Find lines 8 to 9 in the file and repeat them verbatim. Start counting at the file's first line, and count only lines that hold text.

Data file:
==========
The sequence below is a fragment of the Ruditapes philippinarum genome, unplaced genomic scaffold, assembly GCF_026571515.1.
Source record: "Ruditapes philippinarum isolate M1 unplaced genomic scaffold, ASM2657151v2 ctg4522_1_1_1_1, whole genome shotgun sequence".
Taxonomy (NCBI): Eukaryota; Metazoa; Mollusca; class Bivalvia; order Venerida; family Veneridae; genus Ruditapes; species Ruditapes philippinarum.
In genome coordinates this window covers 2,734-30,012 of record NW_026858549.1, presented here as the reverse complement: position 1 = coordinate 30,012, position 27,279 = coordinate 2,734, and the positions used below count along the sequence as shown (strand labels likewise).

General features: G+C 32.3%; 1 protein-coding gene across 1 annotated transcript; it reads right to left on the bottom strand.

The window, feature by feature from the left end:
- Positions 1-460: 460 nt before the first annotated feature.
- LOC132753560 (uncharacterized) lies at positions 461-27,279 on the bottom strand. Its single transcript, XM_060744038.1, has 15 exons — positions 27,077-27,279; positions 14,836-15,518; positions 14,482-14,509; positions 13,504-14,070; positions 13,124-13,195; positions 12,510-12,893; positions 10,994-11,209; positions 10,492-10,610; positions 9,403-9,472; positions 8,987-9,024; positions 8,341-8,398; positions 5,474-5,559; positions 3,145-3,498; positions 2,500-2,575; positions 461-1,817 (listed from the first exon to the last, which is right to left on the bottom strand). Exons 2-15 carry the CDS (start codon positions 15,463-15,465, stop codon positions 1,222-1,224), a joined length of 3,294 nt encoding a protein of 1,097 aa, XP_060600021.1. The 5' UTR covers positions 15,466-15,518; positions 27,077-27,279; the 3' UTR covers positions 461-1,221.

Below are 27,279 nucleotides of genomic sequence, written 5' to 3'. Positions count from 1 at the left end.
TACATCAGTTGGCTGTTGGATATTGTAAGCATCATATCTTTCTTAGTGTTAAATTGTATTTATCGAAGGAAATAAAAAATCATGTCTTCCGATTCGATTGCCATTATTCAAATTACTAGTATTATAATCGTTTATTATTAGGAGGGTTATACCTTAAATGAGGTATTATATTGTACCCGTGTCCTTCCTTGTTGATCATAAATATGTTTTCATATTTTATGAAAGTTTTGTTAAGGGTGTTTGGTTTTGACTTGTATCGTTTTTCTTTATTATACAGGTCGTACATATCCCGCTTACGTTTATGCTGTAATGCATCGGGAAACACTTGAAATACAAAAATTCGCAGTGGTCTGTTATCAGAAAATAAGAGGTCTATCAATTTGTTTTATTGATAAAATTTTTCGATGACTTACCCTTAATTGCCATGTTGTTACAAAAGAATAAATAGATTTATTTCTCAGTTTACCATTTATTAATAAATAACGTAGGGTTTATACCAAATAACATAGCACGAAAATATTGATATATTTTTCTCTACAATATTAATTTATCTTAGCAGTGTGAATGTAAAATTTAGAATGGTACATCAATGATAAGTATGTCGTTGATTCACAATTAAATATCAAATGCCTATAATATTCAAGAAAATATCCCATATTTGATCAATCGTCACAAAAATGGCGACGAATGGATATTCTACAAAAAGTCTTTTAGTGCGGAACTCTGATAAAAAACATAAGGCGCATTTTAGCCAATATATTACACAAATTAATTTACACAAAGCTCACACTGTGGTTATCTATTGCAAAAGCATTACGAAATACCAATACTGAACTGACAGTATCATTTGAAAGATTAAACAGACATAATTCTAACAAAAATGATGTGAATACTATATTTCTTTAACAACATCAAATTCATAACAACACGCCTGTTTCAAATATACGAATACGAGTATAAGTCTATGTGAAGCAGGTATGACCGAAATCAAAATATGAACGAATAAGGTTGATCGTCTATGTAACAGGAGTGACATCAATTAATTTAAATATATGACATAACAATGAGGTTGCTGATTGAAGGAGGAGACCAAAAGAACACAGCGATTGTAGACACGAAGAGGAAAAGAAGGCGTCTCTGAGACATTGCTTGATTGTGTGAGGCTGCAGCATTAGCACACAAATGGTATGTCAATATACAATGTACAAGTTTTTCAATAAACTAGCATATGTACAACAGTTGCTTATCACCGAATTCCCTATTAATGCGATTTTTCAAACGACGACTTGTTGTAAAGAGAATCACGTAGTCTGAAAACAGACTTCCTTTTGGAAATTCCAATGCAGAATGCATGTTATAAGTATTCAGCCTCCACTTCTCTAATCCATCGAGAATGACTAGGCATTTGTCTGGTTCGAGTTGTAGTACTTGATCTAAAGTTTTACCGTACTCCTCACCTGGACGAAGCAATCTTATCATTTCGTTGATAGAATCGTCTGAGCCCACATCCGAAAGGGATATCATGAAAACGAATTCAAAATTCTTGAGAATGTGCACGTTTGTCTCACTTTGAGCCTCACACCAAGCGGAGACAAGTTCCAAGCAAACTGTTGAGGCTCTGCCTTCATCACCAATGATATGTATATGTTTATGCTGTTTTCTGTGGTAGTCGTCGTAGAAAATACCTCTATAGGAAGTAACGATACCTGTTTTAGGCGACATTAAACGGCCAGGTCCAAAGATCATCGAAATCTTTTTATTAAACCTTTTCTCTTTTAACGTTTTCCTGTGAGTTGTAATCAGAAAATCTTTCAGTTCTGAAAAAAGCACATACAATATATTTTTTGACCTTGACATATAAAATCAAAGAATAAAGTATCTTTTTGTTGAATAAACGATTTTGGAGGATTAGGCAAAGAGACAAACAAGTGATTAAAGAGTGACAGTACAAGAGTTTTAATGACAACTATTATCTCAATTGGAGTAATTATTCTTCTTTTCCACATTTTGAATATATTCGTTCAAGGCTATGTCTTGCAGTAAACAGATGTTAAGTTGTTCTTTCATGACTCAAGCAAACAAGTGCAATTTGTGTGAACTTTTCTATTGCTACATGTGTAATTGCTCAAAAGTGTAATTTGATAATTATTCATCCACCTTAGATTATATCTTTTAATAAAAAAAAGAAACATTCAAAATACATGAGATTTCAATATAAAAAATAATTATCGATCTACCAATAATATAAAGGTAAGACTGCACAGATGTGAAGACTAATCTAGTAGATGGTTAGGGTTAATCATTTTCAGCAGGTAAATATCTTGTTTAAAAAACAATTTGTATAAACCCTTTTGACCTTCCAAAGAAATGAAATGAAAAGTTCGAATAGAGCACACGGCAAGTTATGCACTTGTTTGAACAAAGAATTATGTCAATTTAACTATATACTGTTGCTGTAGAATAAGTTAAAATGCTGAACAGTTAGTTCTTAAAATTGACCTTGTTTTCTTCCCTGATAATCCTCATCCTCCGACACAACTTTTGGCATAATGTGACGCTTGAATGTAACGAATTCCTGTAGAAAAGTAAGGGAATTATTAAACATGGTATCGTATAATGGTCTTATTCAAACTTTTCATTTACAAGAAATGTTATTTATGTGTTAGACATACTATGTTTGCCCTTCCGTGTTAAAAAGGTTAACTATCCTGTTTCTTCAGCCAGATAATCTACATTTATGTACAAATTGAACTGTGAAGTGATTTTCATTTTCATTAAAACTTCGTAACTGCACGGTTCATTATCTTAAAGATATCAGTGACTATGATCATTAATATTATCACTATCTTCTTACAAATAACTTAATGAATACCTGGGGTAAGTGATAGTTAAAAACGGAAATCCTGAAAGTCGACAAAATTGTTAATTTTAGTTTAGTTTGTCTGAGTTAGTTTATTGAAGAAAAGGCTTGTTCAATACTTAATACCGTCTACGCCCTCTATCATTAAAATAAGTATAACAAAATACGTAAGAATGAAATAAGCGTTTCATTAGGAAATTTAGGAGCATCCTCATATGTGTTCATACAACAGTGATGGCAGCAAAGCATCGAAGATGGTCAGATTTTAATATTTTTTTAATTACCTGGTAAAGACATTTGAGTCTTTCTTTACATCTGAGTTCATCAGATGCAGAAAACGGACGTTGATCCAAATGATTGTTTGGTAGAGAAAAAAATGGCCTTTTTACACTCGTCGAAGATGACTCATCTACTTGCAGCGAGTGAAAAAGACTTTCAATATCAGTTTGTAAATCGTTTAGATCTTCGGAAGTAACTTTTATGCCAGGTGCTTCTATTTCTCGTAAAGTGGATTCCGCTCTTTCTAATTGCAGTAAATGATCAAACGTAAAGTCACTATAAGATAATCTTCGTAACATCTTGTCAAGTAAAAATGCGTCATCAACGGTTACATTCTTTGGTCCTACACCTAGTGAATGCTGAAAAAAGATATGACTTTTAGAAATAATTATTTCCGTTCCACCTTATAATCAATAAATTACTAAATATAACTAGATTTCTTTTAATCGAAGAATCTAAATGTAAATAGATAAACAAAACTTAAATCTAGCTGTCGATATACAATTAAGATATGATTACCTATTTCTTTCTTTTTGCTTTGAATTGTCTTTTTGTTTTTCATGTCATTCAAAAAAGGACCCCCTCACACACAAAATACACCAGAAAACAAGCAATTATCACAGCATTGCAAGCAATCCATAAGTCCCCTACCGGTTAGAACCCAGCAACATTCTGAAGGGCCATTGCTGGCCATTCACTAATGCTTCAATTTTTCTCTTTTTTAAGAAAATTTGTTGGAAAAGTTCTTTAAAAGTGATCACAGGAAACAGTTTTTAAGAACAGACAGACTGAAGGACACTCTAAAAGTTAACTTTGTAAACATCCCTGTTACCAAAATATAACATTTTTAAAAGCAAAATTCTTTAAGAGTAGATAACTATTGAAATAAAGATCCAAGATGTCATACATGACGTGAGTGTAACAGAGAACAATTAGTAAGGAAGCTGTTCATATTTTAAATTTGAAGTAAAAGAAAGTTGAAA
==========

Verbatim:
- LOC132753560 (uncharacterized) lies at positions 461-27,279 on the bottom strand. Its single transcript, XM_060744038.1, has 15 exons — positions 27,077-27,279; positions 14,836-15,518; positions 14,482-14,509; positions 13,504-14,070; positions 13,124-13,195; positions 12,510-12,893; positions 10,994-11,209; positions 10,492-10,610; positions 9,403-9,472; positions 8,987-9,024; positions 8,341-8,398; positions 5,474-5,559; positions 3,145-3,498; positions 2,500-2,575; positions 461-1,817 (listed from the first exon to the last, which is right to left on the bottom strand). Exons 2-15 carry the CDS (start codon positions 15,463-15,465, stop codon positions 1,222-1,224), a joined length of 3,294 nt encoding a protein of 1,097 aa, XP_060600021.1. The 5' UTR covers positions 15,466-15,518; positions 27,077-27,279; the 3' UTR covers positions 461-1,221.

Below are 27,279 nucleotides of genomic sequence, written 5' to 3'. Positions count from 1 at the left end.